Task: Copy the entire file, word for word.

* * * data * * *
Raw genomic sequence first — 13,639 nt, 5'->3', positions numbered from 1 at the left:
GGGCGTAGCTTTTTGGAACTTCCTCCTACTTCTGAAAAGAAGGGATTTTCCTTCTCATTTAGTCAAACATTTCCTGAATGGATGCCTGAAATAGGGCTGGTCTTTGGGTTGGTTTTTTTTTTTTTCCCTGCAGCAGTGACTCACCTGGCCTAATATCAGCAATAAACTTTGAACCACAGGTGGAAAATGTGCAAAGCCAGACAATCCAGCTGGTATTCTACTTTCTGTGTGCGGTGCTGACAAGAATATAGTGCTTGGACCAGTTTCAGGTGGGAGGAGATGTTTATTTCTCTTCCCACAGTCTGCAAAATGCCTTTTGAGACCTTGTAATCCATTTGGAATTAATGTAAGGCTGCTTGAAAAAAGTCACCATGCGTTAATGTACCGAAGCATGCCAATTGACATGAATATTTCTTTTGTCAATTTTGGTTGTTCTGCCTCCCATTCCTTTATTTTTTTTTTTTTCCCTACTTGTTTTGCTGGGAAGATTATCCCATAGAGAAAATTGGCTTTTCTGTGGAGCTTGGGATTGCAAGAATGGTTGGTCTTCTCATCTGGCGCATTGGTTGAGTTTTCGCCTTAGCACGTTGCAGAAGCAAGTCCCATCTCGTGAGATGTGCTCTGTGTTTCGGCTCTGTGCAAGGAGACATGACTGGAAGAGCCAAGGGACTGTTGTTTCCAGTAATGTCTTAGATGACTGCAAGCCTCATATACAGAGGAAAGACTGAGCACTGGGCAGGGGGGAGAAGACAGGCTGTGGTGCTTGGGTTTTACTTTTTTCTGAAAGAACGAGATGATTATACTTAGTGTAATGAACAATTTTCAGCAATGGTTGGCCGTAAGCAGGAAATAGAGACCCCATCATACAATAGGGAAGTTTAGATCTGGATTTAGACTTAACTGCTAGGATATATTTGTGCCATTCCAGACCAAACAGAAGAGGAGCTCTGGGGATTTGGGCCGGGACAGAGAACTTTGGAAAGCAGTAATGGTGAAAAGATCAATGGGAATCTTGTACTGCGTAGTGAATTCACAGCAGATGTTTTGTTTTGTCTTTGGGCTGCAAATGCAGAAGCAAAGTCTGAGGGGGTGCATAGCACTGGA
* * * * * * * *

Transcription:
Raw genomic sequence first — 13,639 nt, 5'->3', positions numbered from 1 at the left:
GGGCGTAGCTTTTTGGAACTTCCTCCTACTTCTGAAAAGAAGGGATTTTCCTTCTCATTTAGTCAAACATTTCCTGAATGGATGCCTGAAATAGGGCTGGTCTTTGGGTTGGTTTTTTTTTTTTTCCCTGCAGCAGTGACTCACCTGGCCTAATATCAGCAATAAACTTTGAACCACAGGTGGAAAATGTGCAAAGCCAGACAATCCAGCTGGTATTCTACTTTCTGTGTGCGGTGCTGACAAGAATATAGTGCTTGGACCAGTTTCAGGTGGGAGGAGATGTTTATTTCTCTTCCCACAGTCTGCAAAATGCCTTTTGAGACCTTGTAATCCATTTGGAATTAATGTAAGGCTGCTTGAAAAAAGTCACCATGCGTTAATGTACCGAAGCATGCCAATTGACATGAATATTTCTTTTGTCAATTTTGGTTGTTCTGCCTCCCATTCCTTTATTTTTTTTTTTTTCCCTACTTGTTTTGCTGGGAAGATTATCCCATAGAGAAAATTGGCTTTTCTGTGGAGCTTGGGATTGCAAGAATGGTTGGTCTTCTCATCTGGCGCATTGGTTGAGTTTTCGCCTTAGCACGTTGCAGAAGCAAGTCCCATCTCGTGAGATGTGCTCTGTGTTTCGGCTCTGTGCAAGGAGACATGACTGGAAGAGCCAAGGGACTGTTGTTTCCAGTAATGTCTTAGATGACTGCAAGCCTCATATACAGAGGAAAGACTGAGCACTGGGCAGGGGGGAGAAGACAGGCTGTGGTGCTTGGGTTTTACTTTTTTCTGAAAGAACGAGATGATTATACTTAGTGTAATGAACAATTTTCAGCAATGGTTGGCCGTAAGCAGGAAATAGAGACCCCATCATACAATAGGGAAGTTTAGATCTGGATTTAGACTTAACTGCTAGGATATATTTGTGCCATTCCAGACCAAACAGAAGAGGAGCTCTGGGGATTTGGGCCGGGACAGAGAACTTTGGAAAGCAGTAATGGTGAAAAGATCAATGGGAATCTTGTACTGCGTAGTGAATTCACAGCAGATGTTTTGTTTTGTCTTTGGGCTGCAAATGCAGAAGCAAAGTCTGAGGGGGTGCATAGCACTGGA